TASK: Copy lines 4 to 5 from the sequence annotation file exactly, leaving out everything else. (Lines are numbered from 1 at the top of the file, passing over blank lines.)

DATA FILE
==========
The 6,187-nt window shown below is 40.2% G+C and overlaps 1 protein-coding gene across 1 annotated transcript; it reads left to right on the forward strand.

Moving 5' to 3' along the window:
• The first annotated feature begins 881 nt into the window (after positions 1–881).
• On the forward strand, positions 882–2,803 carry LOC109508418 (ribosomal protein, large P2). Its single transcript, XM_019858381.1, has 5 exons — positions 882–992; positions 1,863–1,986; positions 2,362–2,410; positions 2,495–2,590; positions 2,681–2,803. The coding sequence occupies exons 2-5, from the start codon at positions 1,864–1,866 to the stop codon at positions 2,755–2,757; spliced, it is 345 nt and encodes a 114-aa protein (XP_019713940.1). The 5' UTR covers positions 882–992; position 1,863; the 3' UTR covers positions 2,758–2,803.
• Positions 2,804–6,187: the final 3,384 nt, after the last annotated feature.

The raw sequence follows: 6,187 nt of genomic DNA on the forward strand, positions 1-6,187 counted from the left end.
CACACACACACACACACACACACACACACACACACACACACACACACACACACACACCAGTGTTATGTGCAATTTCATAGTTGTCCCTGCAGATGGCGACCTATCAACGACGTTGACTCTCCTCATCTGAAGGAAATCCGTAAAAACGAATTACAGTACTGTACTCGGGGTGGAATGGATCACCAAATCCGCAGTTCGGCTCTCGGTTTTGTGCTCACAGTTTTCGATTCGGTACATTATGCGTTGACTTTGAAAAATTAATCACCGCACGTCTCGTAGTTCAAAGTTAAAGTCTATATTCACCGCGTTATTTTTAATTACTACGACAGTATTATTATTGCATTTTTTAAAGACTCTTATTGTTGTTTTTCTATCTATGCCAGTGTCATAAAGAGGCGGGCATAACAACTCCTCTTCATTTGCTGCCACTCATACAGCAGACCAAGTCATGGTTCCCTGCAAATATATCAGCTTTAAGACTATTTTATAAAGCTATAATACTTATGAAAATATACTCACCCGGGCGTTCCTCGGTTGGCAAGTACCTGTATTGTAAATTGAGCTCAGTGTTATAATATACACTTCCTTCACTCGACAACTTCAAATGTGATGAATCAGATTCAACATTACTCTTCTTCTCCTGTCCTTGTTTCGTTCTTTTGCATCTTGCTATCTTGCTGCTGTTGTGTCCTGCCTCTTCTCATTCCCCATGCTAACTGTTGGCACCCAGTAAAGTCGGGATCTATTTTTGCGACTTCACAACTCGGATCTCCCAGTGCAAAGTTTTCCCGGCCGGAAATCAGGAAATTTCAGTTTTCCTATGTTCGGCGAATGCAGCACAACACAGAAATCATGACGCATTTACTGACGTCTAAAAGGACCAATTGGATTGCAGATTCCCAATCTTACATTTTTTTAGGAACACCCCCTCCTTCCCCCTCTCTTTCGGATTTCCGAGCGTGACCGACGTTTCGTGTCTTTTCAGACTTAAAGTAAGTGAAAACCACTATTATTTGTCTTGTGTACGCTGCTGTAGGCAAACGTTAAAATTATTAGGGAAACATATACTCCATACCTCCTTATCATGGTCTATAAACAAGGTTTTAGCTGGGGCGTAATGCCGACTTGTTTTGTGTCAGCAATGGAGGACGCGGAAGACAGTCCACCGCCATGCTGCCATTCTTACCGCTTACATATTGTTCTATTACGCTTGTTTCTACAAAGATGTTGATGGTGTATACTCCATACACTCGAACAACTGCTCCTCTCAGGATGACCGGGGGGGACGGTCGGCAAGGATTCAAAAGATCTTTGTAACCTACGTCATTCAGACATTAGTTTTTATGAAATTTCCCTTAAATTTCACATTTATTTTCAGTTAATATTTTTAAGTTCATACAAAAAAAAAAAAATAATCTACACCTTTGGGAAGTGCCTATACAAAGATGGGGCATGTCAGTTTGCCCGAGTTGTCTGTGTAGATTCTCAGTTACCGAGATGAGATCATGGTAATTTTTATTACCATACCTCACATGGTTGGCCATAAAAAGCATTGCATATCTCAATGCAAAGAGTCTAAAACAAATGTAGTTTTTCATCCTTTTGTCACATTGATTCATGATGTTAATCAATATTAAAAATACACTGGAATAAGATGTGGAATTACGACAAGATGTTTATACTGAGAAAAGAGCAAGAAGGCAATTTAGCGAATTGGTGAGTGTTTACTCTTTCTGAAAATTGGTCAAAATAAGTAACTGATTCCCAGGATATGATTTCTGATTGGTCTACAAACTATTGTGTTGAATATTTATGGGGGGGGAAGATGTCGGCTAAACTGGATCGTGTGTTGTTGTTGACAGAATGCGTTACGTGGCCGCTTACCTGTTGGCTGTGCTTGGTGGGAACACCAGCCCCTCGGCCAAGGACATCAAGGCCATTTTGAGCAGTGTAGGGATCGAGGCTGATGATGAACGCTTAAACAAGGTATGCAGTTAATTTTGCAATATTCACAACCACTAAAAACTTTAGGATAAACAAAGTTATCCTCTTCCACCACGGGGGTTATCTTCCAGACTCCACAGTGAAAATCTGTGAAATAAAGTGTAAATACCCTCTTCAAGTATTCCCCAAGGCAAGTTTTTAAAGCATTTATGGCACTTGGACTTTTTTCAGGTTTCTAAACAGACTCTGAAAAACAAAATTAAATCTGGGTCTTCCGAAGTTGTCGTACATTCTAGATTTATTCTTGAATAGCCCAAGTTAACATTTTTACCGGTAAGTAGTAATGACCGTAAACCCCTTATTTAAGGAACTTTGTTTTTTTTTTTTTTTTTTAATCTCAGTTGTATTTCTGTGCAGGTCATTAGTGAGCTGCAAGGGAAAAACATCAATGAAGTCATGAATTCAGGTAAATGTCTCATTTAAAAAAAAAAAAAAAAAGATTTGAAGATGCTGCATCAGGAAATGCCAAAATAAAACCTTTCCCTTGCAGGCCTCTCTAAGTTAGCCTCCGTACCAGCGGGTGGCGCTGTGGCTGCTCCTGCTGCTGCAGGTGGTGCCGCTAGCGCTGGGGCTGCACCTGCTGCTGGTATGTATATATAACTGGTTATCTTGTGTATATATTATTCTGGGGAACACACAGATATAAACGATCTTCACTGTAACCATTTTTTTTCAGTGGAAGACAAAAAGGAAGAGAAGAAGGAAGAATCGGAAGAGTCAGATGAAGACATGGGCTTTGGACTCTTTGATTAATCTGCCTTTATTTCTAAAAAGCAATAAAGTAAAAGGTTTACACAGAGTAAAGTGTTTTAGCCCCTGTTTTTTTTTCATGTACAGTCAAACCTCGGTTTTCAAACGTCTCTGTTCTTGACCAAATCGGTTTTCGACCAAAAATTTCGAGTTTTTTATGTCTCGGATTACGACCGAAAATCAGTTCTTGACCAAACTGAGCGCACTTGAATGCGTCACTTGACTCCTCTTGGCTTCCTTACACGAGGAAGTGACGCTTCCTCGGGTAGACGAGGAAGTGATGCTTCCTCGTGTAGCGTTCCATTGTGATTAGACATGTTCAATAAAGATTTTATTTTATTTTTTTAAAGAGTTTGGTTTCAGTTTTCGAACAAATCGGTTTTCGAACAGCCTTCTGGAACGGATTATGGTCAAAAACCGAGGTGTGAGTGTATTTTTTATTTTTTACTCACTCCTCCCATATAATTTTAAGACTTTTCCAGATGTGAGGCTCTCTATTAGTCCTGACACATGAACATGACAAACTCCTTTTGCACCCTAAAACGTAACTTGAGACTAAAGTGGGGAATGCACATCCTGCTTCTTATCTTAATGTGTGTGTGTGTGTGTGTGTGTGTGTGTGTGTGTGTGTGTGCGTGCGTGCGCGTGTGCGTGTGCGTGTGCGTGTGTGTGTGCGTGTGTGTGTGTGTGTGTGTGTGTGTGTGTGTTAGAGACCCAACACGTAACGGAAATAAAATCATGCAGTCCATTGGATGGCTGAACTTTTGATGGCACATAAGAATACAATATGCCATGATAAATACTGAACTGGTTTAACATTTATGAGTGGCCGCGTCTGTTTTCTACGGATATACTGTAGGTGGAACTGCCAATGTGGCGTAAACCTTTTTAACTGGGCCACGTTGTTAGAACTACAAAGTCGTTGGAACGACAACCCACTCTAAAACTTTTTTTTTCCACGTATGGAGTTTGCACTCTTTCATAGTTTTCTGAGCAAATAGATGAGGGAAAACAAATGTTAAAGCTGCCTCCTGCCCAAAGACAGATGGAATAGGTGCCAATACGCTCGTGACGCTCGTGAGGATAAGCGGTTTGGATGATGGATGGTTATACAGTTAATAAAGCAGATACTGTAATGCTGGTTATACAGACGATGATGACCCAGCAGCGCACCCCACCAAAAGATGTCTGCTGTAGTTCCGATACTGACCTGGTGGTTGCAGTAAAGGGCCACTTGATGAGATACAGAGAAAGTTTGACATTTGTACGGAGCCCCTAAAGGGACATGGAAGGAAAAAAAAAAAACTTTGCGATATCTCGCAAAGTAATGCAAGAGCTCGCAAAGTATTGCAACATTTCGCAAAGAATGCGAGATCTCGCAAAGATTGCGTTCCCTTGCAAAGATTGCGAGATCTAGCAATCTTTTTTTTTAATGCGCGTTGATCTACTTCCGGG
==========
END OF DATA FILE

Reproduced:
• On the forward strand, positions 882–2,803 carry LOC109508418 (ribosomal protein, large P2). Its single transcript, XM_019858381.1, has 5 exons — positions 882–992; positions 1,863–1,986; positions 2,362–2,410; positions 2,495–2,590; positions 2,681–2,803. The coding sequence occupies exons 2-5, from the start codon at positions 1,864–1,866 to the stop codon at positions 2,755–2,757; spliced, it is 345 nt and encodes a 114-aa protein (XP_019713940.1). The 5' UTR covers positions 882–992; position 1,863; the 3' UTR covers positions 2,758–2,803.
• Positions 2,804–6,187: the final 3,384 nt, after the last annotated feature.